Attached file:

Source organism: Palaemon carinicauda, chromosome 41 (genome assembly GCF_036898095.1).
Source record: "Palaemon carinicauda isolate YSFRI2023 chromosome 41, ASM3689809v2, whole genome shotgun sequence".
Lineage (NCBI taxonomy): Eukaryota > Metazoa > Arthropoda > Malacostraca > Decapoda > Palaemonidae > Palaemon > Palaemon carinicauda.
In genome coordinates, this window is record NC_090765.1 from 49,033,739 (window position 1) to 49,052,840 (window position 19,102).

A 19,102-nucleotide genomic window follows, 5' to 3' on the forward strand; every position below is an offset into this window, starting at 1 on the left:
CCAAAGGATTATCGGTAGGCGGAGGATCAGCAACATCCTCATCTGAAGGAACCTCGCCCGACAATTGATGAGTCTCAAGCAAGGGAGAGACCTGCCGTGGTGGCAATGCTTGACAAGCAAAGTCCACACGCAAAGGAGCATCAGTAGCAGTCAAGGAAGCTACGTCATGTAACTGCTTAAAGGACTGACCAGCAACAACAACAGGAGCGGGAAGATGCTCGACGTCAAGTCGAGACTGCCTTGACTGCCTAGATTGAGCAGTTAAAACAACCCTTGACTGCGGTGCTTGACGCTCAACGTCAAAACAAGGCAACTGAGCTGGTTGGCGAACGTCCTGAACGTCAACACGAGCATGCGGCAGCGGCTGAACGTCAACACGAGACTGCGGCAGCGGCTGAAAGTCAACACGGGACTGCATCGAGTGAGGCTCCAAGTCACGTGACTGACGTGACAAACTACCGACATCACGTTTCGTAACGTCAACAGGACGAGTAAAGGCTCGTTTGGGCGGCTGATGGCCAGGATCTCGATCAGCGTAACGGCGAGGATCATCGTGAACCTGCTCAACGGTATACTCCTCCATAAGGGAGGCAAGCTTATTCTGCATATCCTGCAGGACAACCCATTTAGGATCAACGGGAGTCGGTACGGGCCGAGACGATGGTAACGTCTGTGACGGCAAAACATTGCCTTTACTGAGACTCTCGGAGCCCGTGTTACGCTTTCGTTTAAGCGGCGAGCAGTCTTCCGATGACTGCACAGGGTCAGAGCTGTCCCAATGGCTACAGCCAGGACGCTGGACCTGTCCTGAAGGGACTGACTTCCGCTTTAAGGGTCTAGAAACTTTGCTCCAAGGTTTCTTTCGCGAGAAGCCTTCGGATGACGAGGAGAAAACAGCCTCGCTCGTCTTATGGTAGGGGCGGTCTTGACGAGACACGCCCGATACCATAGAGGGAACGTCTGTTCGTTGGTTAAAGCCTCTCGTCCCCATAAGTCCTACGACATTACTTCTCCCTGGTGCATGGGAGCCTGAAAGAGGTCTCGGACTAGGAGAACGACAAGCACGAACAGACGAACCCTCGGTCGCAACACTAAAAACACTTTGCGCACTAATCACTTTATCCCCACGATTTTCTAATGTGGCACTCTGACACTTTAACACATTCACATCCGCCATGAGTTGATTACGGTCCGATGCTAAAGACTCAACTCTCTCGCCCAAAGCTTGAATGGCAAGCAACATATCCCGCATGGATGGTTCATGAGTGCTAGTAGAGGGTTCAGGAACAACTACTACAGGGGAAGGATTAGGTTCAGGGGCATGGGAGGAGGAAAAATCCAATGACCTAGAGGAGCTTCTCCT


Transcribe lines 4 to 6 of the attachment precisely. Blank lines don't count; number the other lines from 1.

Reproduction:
In genome coordinates, this window is record NC_090765.1 from 49,033,739 (window position 1) to 49,052,840 (window position 19,102).

A 19,102-nucleotide genomic window follows, 5' to 3' on the forward strand; every position below is an offset into this window, starting at 1 on the left:
CCAAAGGATTATCGGTAGGCGGAGGATCAGCAACATCCTCATCTGAAGGAACCTCGCCCGACAATTGATGAGTCTCAAGCAAGGGAGAGACCTGCCGTGGTGGCAATGCTTGACAAGCAAAGTCCACACGCAAAGGAGCATCAGTAGCAGTCAAGGAAGCTACGTCATGTAACTGCTTAAAGGACTGACCAGCAACAACAACAGGAGCGGGAAGATGCTCGACGTCAAGTCGAGACTGCCTTGACTGCCTAGATTGAGCAGTTAAAACAACCCTTGACTGCGGTGCTTGACGCTCAACGTCAAAACAAGGCAACTGAGCTGGTTGGCGAACGTCCTGAACGTCAACACGAGCATGCGGCAGCGGCTGAACGTCAACACGAGACTGCGGCAGCGGCTGAAAGTCAACACGGGACTGCATCGAGTGAGGCTCCAAGTCACGTGACTGACGTGACAAACTACCGACATCACGTTTCGTAACGTCAACAGGACGAGTAAAGGCTCGTTTGGGCGGCTGATGGCCAGGATCTCGATCAGCGTAACGGCGAGGATCATCGTGAACCTGCTCAACGGTATACTCCTCCATAAGGGAGGCAAGCTTATTCTGCATATCCTGCAGGACAACCCATTTAGGATCAACGGGAGTCGGTACGGGCCGAGACGATGGTAACGTCTGTGACGGCAAAACATTGCCTTTACTGAGACTCTCGGAGCCCGTGTTACGCTTTCGTTTAAGCGGCGAGCAGTCTTCCGATGACTGCACAGGGTCAGAGCTGTCCCAATGGCTACAGCCAGGACGCTGGACCTGTCCTGAAGGGACTGACTTCCGCTTTAAGGGTCTAGAAACTTTGCTCCAAGGTTTCTTTCGCGAGAAGCCTTCGGATGACGAGGAGAAAACAGCCTCGCTCGTCTTATGGTAGGGGCGGTCTTGACGAGACACGCCCGATACCATAGAGGGAACGTCTGTTCGTTGGTTAAAGCCTCTCGTCCCCATAAGTCCTACGACATTACTTCTCCCTGGTGCATGGGAGCCTGAAAGAGGTCTCGGACTAGGAGAACGACAAGCACGAACAGACGAACCCTCGGTCGCAACACTAAAAACACTTTGCGCACTAATCACTTTATCCCCACGATTTTCTAATGTGGCACTCTGACACTTTAACACATTCACATCCGCCATGAGTTGATTACGGTCCGATGCTAAAGACTCAACTCTCTCGCCCAAAGCTTGAATGGCAAGCAACATATCCCGCATGGATGGTTCATGAGTGCTAGTAGAGGGTTCAGGAACAACTACTACAGGGGAAGGATTAGGTTCAGGGGCATGGGAGGAGGAAAAATCCAATGACCTAGAGGAGCTTCTCCT